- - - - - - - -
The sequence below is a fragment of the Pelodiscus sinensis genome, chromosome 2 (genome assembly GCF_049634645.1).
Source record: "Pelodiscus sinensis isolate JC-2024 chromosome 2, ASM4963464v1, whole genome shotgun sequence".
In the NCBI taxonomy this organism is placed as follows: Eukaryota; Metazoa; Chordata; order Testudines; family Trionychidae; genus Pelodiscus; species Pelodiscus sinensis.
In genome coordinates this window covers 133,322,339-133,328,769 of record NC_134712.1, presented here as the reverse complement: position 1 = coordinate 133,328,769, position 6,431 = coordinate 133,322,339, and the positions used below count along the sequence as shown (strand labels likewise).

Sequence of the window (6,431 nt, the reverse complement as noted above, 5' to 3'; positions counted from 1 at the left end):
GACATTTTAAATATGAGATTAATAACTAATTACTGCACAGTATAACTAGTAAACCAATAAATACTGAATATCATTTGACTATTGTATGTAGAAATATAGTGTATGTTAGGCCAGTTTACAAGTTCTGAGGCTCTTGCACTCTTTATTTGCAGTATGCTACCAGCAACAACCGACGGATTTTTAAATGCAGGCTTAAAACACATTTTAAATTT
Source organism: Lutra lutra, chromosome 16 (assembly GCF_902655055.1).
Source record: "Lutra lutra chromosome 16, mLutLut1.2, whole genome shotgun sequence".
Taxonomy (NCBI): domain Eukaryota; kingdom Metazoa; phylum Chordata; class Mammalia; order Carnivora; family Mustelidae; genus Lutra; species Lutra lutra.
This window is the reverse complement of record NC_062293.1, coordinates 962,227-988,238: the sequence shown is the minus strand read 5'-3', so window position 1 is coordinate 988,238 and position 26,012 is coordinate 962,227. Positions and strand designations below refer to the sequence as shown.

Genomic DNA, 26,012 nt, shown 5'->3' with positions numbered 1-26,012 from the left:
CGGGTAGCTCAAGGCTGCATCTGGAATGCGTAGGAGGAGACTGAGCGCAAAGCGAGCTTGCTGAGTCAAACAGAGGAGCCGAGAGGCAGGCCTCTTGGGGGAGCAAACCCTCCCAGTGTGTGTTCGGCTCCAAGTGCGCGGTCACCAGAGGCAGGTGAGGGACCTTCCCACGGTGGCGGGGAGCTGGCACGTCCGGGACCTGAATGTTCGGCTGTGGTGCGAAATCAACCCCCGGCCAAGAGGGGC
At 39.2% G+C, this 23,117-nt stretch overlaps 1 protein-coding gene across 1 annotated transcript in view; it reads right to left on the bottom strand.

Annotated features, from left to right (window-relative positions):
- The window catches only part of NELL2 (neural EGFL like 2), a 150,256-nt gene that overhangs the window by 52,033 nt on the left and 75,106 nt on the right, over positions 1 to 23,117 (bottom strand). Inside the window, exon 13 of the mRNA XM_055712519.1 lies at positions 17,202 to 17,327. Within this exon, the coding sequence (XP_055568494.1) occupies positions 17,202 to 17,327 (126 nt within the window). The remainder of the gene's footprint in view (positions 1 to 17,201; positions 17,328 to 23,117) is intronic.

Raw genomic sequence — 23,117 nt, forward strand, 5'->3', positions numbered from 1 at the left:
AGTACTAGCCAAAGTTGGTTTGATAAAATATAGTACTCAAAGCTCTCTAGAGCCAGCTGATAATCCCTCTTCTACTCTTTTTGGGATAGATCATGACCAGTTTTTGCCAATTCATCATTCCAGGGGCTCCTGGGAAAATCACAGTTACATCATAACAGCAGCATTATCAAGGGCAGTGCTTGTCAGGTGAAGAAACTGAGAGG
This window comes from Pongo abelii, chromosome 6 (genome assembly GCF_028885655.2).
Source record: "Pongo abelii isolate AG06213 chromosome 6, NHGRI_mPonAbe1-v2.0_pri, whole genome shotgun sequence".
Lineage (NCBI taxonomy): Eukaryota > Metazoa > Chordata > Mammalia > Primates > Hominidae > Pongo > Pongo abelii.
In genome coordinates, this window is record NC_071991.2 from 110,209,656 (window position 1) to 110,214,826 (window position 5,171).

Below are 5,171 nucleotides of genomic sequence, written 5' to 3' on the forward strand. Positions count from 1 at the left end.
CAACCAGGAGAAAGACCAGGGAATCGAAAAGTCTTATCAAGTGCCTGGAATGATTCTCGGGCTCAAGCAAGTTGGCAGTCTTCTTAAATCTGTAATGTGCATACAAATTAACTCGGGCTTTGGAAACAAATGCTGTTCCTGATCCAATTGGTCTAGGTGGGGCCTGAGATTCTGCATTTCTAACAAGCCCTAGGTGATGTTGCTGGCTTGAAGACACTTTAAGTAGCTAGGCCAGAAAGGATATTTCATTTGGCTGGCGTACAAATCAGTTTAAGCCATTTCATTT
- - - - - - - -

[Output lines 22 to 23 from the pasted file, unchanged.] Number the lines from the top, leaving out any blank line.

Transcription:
Below are 5,171 nucleotides of genomic sequence, written 5' to 3' on the forward strand. Positions count from 1 at the left end.
CAACCAGGAGAAAGACCAGGGAATCGAAAAGTCTTATCAAGTGCCTGGAATGATTCTCGGGCTCAAGCAAGTTGGCAGTCTTCTTAAATCTGTAATGTGCATACAAATTAACTCGGGCTTTGGAAACAAATGCTGTTCCTGATCCAATTGGTCTAGGTGGGGCCTGAGATTCTGCATTTCTAACAAGCCCTAGGTGATGTTGCTGGCTTGAAGACACTTTAAGTAGCTAGGCCAGAAAGGATATTTCATTTGGCTGGCGTACAAATCAGTTTAAGCCATTTCATTT